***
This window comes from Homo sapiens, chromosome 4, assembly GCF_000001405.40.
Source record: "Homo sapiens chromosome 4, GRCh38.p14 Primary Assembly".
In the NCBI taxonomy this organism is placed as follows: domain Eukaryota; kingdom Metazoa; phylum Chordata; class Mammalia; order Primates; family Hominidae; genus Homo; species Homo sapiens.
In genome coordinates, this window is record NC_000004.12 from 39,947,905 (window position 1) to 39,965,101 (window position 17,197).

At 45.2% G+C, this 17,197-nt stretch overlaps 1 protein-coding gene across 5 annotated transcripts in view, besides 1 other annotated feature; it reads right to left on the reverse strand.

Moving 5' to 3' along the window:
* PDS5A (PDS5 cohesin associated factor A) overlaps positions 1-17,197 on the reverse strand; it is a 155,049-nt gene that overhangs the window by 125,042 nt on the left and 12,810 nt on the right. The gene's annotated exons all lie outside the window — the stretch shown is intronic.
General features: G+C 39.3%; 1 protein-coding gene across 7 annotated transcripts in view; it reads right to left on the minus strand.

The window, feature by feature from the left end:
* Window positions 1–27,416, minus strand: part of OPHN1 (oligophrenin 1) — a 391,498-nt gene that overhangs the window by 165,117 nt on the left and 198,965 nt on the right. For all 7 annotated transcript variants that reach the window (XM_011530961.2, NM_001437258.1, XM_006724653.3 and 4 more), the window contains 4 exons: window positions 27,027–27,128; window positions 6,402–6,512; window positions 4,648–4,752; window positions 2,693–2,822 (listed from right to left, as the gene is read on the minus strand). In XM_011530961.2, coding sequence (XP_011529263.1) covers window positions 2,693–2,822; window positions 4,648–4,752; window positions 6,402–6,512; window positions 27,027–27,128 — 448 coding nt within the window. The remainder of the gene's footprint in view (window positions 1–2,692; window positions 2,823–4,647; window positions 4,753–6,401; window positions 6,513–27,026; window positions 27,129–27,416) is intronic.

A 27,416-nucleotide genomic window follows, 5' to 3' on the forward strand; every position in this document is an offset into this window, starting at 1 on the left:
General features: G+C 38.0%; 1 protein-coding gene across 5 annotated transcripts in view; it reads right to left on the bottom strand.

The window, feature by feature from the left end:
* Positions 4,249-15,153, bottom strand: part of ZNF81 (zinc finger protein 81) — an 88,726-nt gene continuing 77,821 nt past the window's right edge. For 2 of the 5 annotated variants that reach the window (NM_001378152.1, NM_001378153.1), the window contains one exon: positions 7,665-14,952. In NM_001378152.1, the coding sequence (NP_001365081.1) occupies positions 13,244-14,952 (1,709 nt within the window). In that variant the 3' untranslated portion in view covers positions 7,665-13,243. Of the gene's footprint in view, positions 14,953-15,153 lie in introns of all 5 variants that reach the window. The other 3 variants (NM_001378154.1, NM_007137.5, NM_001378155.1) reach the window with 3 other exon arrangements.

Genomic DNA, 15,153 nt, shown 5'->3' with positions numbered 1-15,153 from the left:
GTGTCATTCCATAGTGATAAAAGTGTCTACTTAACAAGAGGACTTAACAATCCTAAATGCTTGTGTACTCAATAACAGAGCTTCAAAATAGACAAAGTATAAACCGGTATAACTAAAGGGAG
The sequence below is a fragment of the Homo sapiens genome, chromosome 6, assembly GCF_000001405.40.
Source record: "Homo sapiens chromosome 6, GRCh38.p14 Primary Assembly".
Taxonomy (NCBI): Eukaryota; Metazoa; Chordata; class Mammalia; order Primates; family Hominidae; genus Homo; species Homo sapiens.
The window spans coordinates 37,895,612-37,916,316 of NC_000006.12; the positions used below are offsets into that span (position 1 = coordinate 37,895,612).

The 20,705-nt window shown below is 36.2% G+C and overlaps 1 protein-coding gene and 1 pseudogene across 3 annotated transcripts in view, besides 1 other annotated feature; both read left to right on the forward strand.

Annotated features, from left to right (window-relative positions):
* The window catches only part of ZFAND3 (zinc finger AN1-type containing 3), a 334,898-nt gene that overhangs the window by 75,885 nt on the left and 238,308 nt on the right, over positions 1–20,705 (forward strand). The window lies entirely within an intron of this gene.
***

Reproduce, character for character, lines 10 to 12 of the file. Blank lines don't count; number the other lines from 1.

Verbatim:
* Window positions 1–27,416, minus strand: part of OPHN1 (oligophrenin 1) — a 391,498-nt gene that overhangs the window by 165,117 nt on the left and 198,965 nt on the right. For all 7 annotated transcript variants that reach the window (XM_011530961.2, NM_001437258.1, XM_006724653.3 and 4 more), the window contains 4 exons: window positions 27,027–27,128; window positions 6,402–6,512; window positions 4,648–4,752; window positions 2,693–2,822 (listed from right to left, as the gene is read on the minus strand). In XM_011530961.2, coding sequence (XP_011529263.1) covers window positions 2,693–2,822; window positions 4,648–4,752; window positions 6,402–6,512; window positions 27,027–27,128 — 448 coding nt within the window. The remainder of the gene's footprint in view (window positions 1–2,692; window positions 2,823–4,647; window positions 4,753–6,401; window positions 6,513–27,026; window positions 27,129–27,416) is intronic.

A 27,416-nucleotide genomic window follows, 5' to 3' on the forward strand; every position in this document is an offset into this window, starting at 1 on the left:
General features: G+C 38.0%; 1 protein-coding gene across 5 annotated transcripts in view; it reads right to left on the bottom strand.